More institutional investors jumping into Bitcoin are leaving less to go around, data shows

Four million. That’s about how much bitcoin is circulating freely right now, blockchain data shows. The number has become a little smaller for each month that has passed in the past year.

This is the assessment of Glassnode, an analysis company that tracks blockchain data. The pattern suggests that the ever-decreasing supply of bitcoin available to buy and sell may lead to a price increase as more institutional investors adopt the largest cryptocurrency as an investment.

Bitcoin’s ‘liquidity change’ – the amount by which the number of coins in circulation has changed over the past 30 days – has been negative for most of the past year, according to Glassnode:

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It is a longer period in negative than historically, which potentially provides more support for bitcoin’s price strength in the long term despite short-term corrections such as last week’s 21% retreat.

As of Monday, there were only about 4 million BTC in constant circulation and available for purchase, trade and sale, according to Glassnode. The 30-day net change in BTC supply held by liquid and highly liquid entities has been in negative territory since April last year, except for a short period between July and August and again short in December.

“This has never happened before in such a long period of time and could lead to a massive delivery pressure soon,” Glassnode wrote on February 26 in its weekly newsletter.

Increased recognition of bitcoin’s long-term value

Bitcoin blockchain third halving last May, the rate of mining rewards dropped to 6.25 BTC for each block of data (approximately every 10 minutes) from 12.5 BTC. At the same time, big Wall Street companies like Goldman Sachs, Citigroup and BlackRock are now stupid in cryptocurrencies, while the payment giants PayPal and Square Cash App has allowed its users to buy and sell digital assets.

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On Monday, Daniel Loeb, CEO and founder of the hedge fund Third Point, wrote in a series of tweets that he took a “deep dive into crypto. ”

Alessandro Andreotti, a non-prescription bitcoin broker, told CoinDesk that “institutions buy more bitcoin per month than those that are mined, and that’s not enough for everyone.”

“This is the biggest factor that has pushed up the price of bitcoin in recent times,” he added.

The supply dynamics may prove crucial in restoring a bullish tone to the bitcoin market, after last week’s price correction shook some investors’ confidence. The sale brought bitcoin to close to $ 43,000, a 26% drop from a full-time price above $ 58,000 on February 21st.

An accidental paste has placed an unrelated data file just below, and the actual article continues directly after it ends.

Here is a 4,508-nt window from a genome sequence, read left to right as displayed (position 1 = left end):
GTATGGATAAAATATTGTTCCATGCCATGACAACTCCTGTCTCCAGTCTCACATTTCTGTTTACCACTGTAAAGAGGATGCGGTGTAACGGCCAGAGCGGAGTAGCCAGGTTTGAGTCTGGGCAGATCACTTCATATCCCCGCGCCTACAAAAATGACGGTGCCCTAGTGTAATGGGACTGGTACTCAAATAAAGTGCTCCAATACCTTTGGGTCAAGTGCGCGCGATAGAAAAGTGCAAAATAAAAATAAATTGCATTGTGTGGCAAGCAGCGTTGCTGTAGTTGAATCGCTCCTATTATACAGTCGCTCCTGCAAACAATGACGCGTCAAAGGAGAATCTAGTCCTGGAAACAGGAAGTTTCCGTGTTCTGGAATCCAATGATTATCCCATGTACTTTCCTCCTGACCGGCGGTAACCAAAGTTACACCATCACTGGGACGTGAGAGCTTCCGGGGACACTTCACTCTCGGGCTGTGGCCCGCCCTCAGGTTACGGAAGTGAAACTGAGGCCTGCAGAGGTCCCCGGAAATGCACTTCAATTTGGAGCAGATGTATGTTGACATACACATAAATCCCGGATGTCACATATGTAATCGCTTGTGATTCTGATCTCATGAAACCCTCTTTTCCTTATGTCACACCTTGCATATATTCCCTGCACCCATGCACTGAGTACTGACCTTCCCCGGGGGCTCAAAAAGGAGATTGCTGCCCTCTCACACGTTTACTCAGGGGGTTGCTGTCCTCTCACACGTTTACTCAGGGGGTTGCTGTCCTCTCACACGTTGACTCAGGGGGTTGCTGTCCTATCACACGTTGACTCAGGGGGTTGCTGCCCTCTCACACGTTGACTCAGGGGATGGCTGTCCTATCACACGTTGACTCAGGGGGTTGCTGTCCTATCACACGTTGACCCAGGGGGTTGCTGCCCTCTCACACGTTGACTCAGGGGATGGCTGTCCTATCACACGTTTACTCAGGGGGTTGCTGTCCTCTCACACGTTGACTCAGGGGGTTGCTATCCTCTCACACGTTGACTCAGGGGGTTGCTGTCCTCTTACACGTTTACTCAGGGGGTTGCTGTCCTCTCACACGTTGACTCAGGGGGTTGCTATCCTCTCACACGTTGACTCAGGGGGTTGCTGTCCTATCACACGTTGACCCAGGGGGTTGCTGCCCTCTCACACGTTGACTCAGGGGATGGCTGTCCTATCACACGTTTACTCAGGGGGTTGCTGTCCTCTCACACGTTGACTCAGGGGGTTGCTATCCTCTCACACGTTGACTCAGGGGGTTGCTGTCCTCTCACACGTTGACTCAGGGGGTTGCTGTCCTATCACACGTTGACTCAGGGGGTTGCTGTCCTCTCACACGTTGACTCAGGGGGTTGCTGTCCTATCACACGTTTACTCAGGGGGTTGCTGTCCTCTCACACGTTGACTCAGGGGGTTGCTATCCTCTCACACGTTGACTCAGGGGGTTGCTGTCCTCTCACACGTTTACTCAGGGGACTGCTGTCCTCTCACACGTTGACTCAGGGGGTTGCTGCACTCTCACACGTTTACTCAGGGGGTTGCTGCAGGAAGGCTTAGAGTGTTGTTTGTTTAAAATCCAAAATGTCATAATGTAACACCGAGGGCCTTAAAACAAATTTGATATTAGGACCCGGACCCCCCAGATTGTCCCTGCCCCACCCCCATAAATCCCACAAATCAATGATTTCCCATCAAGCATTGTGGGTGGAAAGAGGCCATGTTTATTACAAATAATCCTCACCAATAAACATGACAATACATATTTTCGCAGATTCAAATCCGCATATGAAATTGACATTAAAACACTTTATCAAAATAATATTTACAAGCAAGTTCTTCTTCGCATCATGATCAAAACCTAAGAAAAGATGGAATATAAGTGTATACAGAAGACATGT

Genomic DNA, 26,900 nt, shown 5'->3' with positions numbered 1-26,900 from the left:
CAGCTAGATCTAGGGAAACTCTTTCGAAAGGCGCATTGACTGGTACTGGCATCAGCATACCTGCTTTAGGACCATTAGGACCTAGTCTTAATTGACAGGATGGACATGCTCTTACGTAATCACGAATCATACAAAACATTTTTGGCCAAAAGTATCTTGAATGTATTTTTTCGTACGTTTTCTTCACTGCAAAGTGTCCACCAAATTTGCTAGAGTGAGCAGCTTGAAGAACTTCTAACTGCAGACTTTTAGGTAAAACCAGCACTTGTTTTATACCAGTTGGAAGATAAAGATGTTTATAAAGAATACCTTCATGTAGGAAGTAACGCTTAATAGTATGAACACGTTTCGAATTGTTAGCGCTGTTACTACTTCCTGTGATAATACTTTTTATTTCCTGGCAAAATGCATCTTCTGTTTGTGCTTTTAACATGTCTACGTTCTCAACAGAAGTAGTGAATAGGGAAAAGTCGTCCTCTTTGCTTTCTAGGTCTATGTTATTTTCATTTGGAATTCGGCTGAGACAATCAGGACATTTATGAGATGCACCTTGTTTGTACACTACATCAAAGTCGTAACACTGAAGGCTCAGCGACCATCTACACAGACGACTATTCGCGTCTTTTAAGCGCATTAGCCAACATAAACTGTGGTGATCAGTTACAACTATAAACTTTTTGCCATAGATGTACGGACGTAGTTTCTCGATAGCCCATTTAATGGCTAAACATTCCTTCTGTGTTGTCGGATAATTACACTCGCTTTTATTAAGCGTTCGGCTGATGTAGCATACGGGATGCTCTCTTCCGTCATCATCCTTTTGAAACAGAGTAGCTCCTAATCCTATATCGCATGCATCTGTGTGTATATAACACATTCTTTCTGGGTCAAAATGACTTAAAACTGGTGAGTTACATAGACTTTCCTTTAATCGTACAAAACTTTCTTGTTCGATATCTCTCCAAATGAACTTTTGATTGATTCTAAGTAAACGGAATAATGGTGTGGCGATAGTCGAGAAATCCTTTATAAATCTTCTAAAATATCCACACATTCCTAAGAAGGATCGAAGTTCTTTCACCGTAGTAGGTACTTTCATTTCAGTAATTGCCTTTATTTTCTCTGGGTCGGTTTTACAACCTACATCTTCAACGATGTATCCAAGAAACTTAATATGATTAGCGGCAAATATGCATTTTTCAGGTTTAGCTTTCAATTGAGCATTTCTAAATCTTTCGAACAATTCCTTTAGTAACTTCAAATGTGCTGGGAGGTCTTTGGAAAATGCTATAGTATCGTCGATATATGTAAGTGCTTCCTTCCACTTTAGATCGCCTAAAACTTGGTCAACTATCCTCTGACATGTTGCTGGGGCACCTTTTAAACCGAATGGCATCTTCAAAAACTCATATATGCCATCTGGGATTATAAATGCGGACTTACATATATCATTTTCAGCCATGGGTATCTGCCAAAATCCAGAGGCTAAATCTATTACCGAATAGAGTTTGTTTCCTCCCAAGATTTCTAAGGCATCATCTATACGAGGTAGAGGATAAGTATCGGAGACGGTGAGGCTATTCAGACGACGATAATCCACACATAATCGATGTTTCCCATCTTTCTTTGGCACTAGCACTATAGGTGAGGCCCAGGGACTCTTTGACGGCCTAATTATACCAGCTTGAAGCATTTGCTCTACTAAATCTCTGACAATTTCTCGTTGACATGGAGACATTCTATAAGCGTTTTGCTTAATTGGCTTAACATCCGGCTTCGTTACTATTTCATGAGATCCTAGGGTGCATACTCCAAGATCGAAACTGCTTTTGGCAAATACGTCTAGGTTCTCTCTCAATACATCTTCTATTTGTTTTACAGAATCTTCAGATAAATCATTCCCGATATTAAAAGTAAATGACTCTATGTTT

Compared to bitcoin’s latest major market correction in early January, fewer long-term bitcoin holders seemed to reduce their positions or make a profit last week, according to Glassnode. This can be seen in the diagram below, where the shaded red area – which indicates a lowering of the position of long-term holders – has moved back to a neutral foot.

Delivery pressure for institutions

Data from another blockchain analytics company, CryptoQuant, shows that more than 12,000 BTC, worth about $ 600 million, were moved out of the cryptocurrency exchange Coinbase Pro on Tuesday – seen as a probable withdrawal to cold storage for long-term holding by one or more institutional investors. This may be a sign that investors took advantage of the price decline to accumulate bitcoin at a discounted price.

Exchanges like Coinbase Pro are among the few preferred platforms for institutions to buy and sell bitcoin, according to John Willock, CEO of Blocktane for digital assets. This means that bitcoin’s already limited supply is only scarcer for these large bitcoin buyers.

“Coinbase will only touch coins through their exchanges, liquidity providers and networks of other partners that are brought to their liquidity pool by parties that can be fully controlled for the source of legitimate funds,” Willock said. “The bitcoin available on that platform can be considered ‘pure’ and has not recently been the revenue from markets for hacking, theft, ransomware or darknet.”

Fewer bitcoins will be available to institutions “because they have higher standards than the general market,” Willock said. “As a result, these types of institutions may be forced to start offering coins on these ‘pure’ exchanges, and that drives up the price overall.”

Read more: Bitcoin outflows from Coinbase Proposed institutions buy the dip

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